Each magistrate served a one-year term, and once their time in office was done, they could not run again for ten years.
To keep them from getting too much power, the magistrates had to follow the advice of the Senate, as well as the countless rules and regulations that defined their powers, all of which dated back to the early days of Rome.
All in all, while glamorous, being a magistrate was not easy.
Established by Romulus, the first king of Rome, the Roman Senate could trace its roots to the beginning of the city, and it used this history to uphold its power. Its original members were the most wealthy and powerful people in Rome who weren’t members of the royal family.
Once elected, Senators were in the Senate for life. And they also didn’t get paid, which meant you pretty much had to be wealthy to join.
In this sense, the Senate was a grouping of Rome’s richest and most powerful men. Women weren’t allowed.
The job of the Senate was to manage Rome, though it spent most of its time and focus on foreign policy, or, shall we say, waging wars of conquest in faraway lands.
To do this, the Senate passed senatus consulta, which was technically “advice” to the magistrates. Though it was custom for magistrates to follow these as orders.
If things got crazy, the Senate could pass resolutions that granted magistrates certain powers. For example, only the Senate could appoint dictators, who wielded unmatched power in Rome.
Joining the Senate
Senators weren’t exactly elected, at least not directly by the people. Instead, they were appointed once they’d accomplished enough in politics, business, war, or a combination of all three, to become worthy.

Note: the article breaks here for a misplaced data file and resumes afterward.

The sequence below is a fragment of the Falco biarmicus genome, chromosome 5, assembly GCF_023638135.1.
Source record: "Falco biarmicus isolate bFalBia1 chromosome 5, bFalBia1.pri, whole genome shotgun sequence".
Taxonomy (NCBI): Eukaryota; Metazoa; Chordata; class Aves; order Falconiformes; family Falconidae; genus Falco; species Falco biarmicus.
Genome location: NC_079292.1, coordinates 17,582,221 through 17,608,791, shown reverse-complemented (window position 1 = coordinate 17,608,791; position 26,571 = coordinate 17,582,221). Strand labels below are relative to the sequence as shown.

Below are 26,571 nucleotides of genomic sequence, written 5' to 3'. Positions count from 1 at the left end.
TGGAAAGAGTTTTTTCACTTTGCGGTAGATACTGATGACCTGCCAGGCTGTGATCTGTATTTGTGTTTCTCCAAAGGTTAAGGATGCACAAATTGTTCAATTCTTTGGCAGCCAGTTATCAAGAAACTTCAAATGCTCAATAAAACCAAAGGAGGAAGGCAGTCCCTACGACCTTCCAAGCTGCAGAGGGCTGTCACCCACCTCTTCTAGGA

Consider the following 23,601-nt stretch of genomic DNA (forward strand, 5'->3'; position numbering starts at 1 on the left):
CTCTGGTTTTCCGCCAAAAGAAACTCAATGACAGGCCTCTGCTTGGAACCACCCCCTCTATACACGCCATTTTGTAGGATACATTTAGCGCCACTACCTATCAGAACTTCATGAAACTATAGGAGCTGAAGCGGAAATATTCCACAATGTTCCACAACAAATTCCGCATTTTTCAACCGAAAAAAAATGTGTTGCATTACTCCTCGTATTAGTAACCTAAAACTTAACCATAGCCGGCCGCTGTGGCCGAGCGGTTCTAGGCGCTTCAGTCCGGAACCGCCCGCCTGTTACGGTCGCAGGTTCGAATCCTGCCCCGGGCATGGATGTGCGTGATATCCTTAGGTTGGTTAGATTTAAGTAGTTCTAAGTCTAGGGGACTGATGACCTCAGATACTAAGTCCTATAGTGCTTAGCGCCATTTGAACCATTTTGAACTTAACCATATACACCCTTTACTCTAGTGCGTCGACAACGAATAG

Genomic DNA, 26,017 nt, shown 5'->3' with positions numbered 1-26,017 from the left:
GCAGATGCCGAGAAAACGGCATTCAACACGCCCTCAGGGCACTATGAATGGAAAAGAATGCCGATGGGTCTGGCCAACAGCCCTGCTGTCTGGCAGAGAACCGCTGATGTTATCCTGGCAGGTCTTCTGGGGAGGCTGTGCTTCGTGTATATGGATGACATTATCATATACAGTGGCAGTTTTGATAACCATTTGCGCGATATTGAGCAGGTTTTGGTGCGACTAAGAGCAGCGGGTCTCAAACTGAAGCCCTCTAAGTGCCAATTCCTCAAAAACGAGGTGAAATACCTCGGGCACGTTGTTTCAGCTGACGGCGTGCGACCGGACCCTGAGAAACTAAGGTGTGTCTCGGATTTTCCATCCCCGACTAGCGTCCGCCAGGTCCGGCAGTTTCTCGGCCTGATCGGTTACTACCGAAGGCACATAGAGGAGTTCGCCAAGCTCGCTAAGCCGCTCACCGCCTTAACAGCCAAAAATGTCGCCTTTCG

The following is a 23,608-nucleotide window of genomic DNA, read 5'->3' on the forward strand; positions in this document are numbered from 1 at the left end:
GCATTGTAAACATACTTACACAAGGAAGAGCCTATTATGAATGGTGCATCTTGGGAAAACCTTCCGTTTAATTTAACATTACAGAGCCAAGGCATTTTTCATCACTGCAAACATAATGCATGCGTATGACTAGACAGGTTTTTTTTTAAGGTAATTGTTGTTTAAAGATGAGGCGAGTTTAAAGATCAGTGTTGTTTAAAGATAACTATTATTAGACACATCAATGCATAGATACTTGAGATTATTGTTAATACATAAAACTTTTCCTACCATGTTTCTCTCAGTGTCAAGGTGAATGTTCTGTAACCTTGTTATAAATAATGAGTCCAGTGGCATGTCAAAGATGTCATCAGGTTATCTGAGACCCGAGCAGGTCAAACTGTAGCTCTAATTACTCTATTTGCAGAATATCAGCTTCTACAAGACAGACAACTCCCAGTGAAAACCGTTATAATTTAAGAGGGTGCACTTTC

Honor, prestige, and esteem were big parts of making it to the Senate. You had to be someone to be invited in. Not unlike a secret club.
At first, the consuls appointed the Senators. But later in history, the position of censor was created. Among other things, this person was responsible for overseeing the Senate and adding or removing members as they saw fit.
A law was also passed in 318 BC that said that all elected magistrates had to be appointed to the Senate, which significantly opened up access to the legislative body
Also in the early days, only members of Rome’s upper class — the patricians — could join the Senate. But reforms opened it up to all Roman citizens — the plebeians — not too long after the overthrow of the monarchy.
Being a Senator was a prestigious job, but it was also a lifetime one. You’d be expected to serve until you were too old to perform.
Although the Senate, and by extension the Consuls, held a lot of the power in Rome, they were not free to do as they pleased: they had to answer to the Assemblies, or the Comitas.
These were smaller legislative bodies that were elected from different groups of people, such as the Centuriate Assembly, which was made up of soldiers, and the Tribal Assembly, which was made up of the elected officials of the tribes, or the districts, of Rome.